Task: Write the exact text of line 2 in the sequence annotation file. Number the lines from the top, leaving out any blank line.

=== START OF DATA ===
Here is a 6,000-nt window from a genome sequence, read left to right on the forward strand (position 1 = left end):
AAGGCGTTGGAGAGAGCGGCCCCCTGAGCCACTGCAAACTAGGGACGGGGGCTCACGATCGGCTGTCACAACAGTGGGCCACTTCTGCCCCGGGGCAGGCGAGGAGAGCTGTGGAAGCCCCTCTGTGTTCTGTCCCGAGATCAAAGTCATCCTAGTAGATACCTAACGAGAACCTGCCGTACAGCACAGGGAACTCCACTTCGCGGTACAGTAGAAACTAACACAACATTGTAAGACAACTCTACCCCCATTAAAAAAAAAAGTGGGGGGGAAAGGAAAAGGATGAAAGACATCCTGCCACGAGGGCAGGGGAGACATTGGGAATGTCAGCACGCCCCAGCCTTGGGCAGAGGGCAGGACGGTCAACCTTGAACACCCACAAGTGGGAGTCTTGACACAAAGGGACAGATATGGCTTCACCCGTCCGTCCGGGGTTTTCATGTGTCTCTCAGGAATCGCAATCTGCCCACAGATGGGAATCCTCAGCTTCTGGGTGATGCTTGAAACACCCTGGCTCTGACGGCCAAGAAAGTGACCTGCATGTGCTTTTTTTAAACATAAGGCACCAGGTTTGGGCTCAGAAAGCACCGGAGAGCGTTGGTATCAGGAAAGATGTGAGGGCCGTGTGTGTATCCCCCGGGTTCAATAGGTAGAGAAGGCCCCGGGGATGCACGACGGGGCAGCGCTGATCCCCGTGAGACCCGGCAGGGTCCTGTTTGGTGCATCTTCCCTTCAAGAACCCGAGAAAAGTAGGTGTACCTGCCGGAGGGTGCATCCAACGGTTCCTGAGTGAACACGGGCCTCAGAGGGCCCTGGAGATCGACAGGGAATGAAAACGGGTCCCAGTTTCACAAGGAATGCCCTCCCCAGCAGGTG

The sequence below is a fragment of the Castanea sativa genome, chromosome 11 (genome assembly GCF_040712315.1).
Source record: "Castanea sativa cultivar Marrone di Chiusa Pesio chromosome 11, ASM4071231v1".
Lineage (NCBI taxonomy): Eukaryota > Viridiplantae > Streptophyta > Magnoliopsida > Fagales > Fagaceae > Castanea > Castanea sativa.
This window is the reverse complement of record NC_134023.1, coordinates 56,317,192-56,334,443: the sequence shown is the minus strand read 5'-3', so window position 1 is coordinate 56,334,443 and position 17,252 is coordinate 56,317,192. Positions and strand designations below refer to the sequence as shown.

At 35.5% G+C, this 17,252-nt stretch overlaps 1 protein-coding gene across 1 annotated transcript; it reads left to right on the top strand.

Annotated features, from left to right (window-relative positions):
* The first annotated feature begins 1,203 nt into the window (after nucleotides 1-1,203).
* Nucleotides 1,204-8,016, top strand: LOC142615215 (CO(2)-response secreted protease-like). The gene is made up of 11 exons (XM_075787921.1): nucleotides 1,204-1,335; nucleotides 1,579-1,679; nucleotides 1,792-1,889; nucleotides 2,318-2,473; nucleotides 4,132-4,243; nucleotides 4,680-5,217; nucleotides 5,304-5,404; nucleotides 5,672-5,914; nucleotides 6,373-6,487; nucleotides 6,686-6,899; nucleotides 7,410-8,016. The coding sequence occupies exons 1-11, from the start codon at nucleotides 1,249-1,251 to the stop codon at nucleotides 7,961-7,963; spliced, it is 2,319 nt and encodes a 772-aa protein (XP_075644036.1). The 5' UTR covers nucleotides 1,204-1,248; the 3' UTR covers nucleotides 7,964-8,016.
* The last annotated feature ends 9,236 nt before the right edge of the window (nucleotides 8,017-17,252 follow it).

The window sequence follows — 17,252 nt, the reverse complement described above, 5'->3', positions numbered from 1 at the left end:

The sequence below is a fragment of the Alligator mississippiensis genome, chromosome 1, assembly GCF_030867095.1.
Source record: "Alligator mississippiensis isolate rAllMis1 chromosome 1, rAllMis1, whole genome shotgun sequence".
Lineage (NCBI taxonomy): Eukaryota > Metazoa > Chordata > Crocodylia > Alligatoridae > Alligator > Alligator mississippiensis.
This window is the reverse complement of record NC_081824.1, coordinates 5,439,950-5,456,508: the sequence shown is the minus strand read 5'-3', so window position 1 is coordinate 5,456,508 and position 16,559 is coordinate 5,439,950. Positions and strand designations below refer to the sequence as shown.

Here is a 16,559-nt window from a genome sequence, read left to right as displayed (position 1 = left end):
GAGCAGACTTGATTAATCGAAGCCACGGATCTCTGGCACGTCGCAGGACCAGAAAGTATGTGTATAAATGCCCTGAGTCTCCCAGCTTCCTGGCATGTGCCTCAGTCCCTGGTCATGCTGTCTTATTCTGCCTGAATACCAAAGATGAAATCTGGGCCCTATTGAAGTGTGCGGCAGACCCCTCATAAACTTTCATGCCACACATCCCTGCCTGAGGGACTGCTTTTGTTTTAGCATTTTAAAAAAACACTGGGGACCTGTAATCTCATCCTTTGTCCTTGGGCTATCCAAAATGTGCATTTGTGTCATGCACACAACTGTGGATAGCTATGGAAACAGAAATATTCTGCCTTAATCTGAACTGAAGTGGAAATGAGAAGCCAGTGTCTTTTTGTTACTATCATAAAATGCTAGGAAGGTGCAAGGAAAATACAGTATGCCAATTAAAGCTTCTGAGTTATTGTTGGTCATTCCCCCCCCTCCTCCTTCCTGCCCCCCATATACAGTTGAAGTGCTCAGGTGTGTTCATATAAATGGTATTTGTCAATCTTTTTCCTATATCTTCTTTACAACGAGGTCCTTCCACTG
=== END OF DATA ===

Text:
AAGGCGTTGGAGAGAGCGGCCCCCTGAGCCACTGCAAACTAGGGACGGGGGCTCACGATCGGCTGTCACAACAGTGGGCCACTTCTGCCCCGGGGCAGGCGAGGAGAGCTGTGGAAGCCCCTCTGTGTTCTGTCCCGAGATCAAAGTCATCCTAGTAGATACCTAACGAGAACCTGCCGTACAGCACAGGGAACTCCACTTCGCGGTACAGTAGAAACTAACACAACATTGTAAGACAACTCTACCCCCATTAAAAAAAAAAGTGGGGGGGAAAGGAAAAGGATGAAAGACATCCTGCCACGAGGGCAGGGGAGACATTGGGAATGTCAGCACGCCCCAGCCTTGGGCAGAGGGCAGGACGGTCAACCTTGAACACCCACAAGTGGGAGTCTTGACACAAAGGGACAGATATGGCTTCACCCGTCCGTCCGGGGTTTTCATGTGTCTCTCAGGAATCGCAATCTGCCCACAGATGGGAATCCTCAGCTTCTGGGTGATGCTTGAAACACCCTGGCTCTGACGGCCAAGAAAGTGACCTGCATGTGCTTTTTTTAAACATAAGGCACCAGGTTTGGGCTCAGAAAGCACCGGAGAGCGTTGGTATCAGGAAAGATGTGAGGGCCGTGTGTGTATCCCCCGGGTTCAATAGGTAGAGAAGGCCCCGGGGATGCACGACGGGGCAGCGCTGATCCCCGTGAGACCCGGCAGGGTCCTGTTTGGTGCATCTTCCCTTCAAGAACCCGAGAAAAGTAGGTGTACCTGCCGGAGGGTGCATCCAACGGTTCCTGAGTGAACACGGGCCTCAGAGGGCCCTGGAGATCGACAGGGAATGAAAACGGGTCCCAGTTTCACAAGGAATGCCCTCCCCAGCAGGTG